George D. Cornell
Leo A. and Kay K. Drey
Pierre and Pam Omidyar
Bernard Marcus
Sidney E. Frank
Michael Bloomberg

Read the article here to find out the amounts involved as well as to read a bit about the donors.

New York Public Library (NYPL) Opens Digital Gallery

We have numerous postings on LawPundit about intellectual property rights, but often we can not escape the feeling that many people still do not understand that we are in a different time and age as far as the future use of digital images is concerned. You have to see this press release. Talk about open source….

As reported by Sarah Boxer in the New York Times Critic’s Notebook, the New York Public Library, effective March 3, 2005, has opened a Digital Gallery of digitized images from its collections and including “illuminated manuscripts, historical maps, vintage posters, rare prints and photographs, illustrated books, printed ephemera, and more.”

The search box is found on the NYPL home page in the upper right hand corner.

An image chosen here is the NYPL Digital Image having the Digital ID: 62138 (a postcard of Harvard Law School ca. 1900), which we have reduced in size and compressed as a .jpg and to which we have otherwise made no artistic corrections (otherwise one would have to straighten the scanned image slightly):


As Boxer writes:

“So far, about 275,000 items are online, and you can browse by subject, by collection, by name or by keyword. The images first appear in thumbnail pictures, a dozen to a page. Some include verso views. You can collect ’em, enlarge ’em, download ’em, print ’em and hang ’em on your wall at home. All are free, unless, of course, you plan to make money on them yourself. (Permission is required.)”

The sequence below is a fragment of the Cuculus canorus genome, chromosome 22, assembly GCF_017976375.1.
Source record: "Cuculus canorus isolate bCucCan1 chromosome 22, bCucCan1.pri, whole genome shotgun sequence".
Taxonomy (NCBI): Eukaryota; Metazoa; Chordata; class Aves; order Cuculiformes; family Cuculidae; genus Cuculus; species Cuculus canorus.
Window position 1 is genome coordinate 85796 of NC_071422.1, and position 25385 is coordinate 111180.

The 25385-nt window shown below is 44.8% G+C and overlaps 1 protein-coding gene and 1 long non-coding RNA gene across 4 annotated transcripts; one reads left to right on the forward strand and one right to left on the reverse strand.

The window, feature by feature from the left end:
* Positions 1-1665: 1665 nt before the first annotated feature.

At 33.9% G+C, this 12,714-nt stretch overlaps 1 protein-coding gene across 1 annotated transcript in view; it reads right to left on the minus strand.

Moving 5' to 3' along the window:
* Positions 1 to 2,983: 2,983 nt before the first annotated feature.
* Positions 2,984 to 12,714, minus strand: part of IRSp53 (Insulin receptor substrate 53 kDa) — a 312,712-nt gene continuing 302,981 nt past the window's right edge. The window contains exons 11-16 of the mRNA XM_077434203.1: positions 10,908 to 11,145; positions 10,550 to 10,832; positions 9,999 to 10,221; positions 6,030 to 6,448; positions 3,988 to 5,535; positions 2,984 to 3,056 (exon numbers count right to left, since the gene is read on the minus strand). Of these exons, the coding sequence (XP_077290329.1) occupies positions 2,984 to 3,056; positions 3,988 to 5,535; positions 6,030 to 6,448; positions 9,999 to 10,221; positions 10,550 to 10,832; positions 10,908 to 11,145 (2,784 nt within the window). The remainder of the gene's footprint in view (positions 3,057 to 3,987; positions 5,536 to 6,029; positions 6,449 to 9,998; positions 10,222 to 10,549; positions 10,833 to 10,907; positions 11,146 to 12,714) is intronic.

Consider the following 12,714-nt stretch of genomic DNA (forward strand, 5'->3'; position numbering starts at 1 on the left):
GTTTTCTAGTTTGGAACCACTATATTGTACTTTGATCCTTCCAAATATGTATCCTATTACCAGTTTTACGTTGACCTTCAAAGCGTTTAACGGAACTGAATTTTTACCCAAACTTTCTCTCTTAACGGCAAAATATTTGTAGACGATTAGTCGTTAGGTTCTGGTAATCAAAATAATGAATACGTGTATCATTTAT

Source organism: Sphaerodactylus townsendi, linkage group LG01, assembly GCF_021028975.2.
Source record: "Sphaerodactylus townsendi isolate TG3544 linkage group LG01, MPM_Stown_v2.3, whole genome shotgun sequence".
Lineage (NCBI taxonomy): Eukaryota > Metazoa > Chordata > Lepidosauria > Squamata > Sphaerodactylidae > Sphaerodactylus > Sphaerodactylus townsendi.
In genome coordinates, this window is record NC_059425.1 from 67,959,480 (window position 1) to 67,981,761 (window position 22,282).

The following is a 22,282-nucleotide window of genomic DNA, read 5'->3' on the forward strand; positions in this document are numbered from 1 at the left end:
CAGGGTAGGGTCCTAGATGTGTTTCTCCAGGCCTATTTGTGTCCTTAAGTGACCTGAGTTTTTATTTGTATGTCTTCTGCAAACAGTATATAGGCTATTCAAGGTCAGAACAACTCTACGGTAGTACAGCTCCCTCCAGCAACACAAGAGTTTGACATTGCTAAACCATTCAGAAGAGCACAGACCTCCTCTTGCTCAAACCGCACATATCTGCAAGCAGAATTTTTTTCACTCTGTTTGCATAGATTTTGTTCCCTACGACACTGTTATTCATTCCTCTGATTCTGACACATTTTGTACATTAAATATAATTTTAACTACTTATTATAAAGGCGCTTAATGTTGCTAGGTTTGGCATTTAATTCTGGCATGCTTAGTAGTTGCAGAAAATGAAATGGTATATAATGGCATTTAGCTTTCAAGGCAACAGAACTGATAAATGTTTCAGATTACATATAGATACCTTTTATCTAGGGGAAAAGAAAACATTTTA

As can be imagined, the NYPL servers are sometimes already so overloaded that they are having trouble meeting with the demand. The site is definitely quite interesting.

Blogs which are among the first to link to this precedential phenomenon are:

Malins Blog
Detrimental Postulation
Amardeep Singh
Bill Allison’s Weblog
TFS Reluctant
DrWeb’s Domain

The European Union Dream

The blog Where We’re Bound has a March 1, 2005 posting on the EU entitled The European Union: A Different Kind of Dream where we find written:

“Jeremy Rifkin’s [most recent book] postulates that the The American Dream is in decline. Americans are increasingly overworked, underpaid, and squeezed for time. But there is an alternative: the European Dream – a more leisurely, healthy, prosperous, and sustainable way of life. Europe’s lifestyle is not only more desirable, argues Rifkin, but may be crucial to sustaining prosperity in the new era.”

We agree in part and disagree in part. We think that a blend of the advantages of the US and the EU would be optimal.

Take a look at the full posting.

Crossposted to EU Pundit.

Microsoft Eolas Patent Case Remanded for New Trial